At least since the publication of Dominic Lieven’s study of imperial Russia (2000), Andreas Kappeler’s multi-ethnic history of the Russian empire, and Terry Martin’s The Affirmative Action Empire (both 2001), the topic of empire has enjoyed sustained interest among students of Russian history. In part this has to do with the current fashionableness of empire studies, which, in recent years, has experienced a veritable boom. A. S. Morrison’s detailed analysis of Russian rule in Samarkand thus not only fits the current fascination but also answers a need for more focused studies.
There are a number of good things to say about Russian Rule in Samarkand. First and foremost, it is comparative in scope. For someone like this reviewer who holds an almost religious belief in the value of comparative histories, this fact alone suffices to make Morrison’s analysis worth reading. Studying history in a comparative context provides insight into broader trends and patterns that national histories simply cannot deliver. Second, in writing Russian Rule in Samarkand Morrison set himself the goal to challenge the claim frequently advanced by discourse theorists that imperial rule was absolute and its knowledge hegemonic. He puts it bluntly: ‘Both power and knowledge are required for one people to be able to rule another, but it is foolish to assume that the conquerors will have a monopoly of either, or that the conquered will remain entirely passive’ (5).
Instead of paying tribute to the Foucauldian paradigm, Morrison highlights the importance of local agency as part and parcel of the imperial project. To support his claim, Morrison has done an impressive amount of research. His sources include memoranda, petitions, and reports from archives in Uzbekistan and Russia, documents held by the British India Office library, and Islamic chronicles from the late nineteenth and early twentieth century. In addition, his study is augmented with a large number of useful statistical tables covering such issues as taxation, military records of officers serving in Samarkand, the administration of canals, land ownership, etc.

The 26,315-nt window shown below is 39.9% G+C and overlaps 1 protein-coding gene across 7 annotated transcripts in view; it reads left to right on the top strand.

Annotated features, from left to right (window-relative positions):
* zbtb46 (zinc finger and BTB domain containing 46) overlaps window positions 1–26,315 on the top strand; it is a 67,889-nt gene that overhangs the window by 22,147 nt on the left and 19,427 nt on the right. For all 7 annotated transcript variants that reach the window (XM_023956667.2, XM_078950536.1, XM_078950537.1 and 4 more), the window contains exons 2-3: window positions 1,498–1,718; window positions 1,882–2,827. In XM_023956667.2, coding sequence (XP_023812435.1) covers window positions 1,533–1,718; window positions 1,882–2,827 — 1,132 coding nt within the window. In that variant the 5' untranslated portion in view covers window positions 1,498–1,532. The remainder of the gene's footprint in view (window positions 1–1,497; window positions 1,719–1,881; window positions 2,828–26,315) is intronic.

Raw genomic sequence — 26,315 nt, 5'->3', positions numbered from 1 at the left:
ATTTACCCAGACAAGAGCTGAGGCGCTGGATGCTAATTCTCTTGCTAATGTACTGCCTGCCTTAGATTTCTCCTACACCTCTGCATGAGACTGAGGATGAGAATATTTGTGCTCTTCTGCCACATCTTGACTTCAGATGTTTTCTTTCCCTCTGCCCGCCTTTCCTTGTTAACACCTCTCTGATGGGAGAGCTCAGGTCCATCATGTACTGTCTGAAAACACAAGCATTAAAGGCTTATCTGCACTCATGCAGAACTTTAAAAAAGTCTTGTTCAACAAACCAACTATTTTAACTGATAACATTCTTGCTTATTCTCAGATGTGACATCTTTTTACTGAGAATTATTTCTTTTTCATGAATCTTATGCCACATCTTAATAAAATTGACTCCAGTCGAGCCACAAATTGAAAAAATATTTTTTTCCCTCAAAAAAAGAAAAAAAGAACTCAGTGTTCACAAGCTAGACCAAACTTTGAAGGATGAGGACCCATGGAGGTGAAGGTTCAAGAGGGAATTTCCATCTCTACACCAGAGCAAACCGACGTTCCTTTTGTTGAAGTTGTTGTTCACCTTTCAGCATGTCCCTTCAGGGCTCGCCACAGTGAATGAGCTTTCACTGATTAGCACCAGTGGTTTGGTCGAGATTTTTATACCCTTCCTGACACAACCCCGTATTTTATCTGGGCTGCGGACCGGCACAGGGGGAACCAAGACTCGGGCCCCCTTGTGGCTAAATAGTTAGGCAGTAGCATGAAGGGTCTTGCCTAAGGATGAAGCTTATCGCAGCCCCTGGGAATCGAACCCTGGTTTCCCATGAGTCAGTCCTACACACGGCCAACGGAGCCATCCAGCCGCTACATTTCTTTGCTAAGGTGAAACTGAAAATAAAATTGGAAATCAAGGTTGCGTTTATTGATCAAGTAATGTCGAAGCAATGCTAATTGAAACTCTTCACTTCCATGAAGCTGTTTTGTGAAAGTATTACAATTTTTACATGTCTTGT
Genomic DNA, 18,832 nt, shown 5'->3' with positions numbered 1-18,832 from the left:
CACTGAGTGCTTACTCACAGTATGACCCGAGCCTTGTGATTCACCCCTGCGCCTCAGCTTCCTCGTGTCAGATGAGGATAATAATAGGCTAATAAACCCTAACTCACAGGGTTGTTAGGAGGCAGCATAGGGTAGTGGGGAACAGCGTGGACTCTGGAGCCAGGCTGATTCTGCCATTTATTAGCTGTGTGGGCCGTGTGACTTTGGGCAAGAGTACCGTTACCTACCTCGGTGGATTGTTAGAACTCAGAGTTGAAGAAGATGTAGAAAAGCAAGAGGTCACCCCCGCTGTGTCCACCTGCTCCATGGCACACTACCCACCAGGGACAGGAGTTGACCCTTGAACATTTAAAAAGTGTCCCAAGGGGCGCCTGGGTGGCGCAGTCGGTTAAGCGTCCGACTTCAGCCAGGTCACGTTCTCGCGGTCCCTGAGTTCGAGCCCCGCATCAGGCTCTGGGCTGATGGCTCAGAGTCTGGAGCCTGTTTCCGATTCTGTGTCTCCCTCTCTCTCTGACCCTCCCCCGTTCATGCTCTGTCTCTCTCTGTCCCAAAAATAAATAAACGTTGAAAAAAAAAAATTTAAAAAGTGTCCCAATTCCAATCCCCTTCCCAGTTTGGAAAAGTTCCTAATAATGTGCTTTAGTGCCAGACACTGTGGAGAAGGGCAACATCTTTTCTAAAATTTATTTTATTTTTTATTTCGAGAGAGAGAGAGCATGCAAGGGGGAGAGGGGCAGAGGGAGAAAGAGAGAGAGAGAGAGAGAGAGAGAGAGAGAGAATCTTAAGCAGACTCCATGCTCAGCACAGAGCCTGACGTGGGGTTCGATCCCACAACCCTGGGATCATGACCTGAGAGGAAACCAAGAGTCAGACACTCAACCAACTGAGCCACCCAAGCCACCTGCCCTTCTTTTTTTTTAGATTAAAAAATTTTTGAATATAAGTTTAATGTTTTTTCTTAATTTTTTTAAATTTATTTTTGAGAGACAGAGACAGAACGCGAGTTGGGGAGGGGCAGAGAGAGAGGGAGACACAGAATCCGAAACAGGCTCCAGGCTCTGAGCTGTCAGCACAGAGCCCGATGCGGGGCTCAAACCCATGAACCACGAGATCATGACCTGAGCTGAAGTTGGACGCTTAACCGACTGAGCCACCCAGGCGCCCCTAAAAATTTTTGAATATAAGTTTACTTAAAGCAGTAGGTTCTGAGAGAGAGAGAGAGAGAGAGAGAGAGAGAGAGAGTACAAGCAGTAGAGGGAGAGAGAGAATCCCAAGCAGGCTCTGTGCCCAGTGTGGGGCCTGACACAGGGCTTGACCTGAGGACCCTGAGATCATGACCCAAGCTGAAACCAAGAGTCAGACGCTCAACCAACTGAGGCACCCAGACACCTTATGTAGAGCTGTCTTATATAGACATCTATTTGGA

The text itself is divided into an introduction, seven chapters, and a conclusion. After describing the geographical setting and discussing the issue of Islam, Morrison goes on to examine the creation of the colonial administration, the military bureaucracy, the ‘living wall’ of native administrators, irrigation, and the judiciary. Throughout, his emphasis is on the ‘structures, ideologies, and personnel of the Russian empire in Turkestan’ (2). Each chapter includes a brief comparison with analogous problems or institutions in the British Raj.
The Russian quest for control of Central Asia began in the early 1860s. In 1865 Tashkent fell to the invader, and three years later the Russians took Samarkand from Bukhara. Samarkand Province turned out to be of limited commercial value (thus contradicting the Leninist identification of imperialism as the last stage of capitalism). The rationale behind the Russian occupation was mostly military and diplomatic. This is a key point, although Russia certainly took its civilizing mission seriously and established the cultural institutions requisite for its implementation. In the event, the effort to ‘lift up’ and assimilate the locals was largely unsuccessful. Fearing what they termed ‘musulmanskii fanatizm’, the colonizers deliberately treaded carefully. In contrast to British India, there were no efforts to convert the new subjects to Christianity. The differences between the two powers did not end there. Unlike the administrators of the Raj, the Russian officers who occupied the most important executive positions worked actively, and ultimately successfully, to undermine the indigenous land-owning elite instead of co-opting it for their own purposes. Instead, they decided to create a class of petty officials. There were problems both with the Russian and the local administrators. Russian officials lacked the necessary education and basic linguistic skills to fulfill their task efficiently and, rather than educate themselves, preferred to drink and gamble. The situation was scarcely more encouraging among native administrators, the equivalent of the zemstva (local organs of self-government which did not exist in military governorships such as Turkestan). Corruption was an endemic problem among the ‘living wall’ and affected the population in direct ways. In dealing with the all-important issue of irrigation, which the Russians never managed to get a handle on, the problem became especially alarming. Failing to understand its workings, the Russians lost a tool of coercion that would undoubtedly have allowed them to strengthen their position – again in contrast to British India where the imperial state managed irrigation matters much more efficiently.
What can be concluded from all this? Mainly that European imperial powers did not uniformly wield the ‘colonial knowledge’ considered essential to successful rule. Its corollary, the significance of local agency, equally holds true. As a result, the Russian imperial administration of Turkestan was neither effective nor particularly harmful. Once again the contrast with the Raj is instructive. While the Indian administration paid for itself, in part because of the existence of rather severe taxation schemes, and could claim some success in ‘civilizing’ Indians, the Tsar’s men achieved neither of these goals in Turkestan. On the other hand, their policy of benevolent neglect had not only negative effects.
Morrison concludes that Russian rule in Samarkand, precisely because it was characterized by lack of money, knowledge, and power, turned out to be far less intrusive and hence destructive than its Soviet successor would be.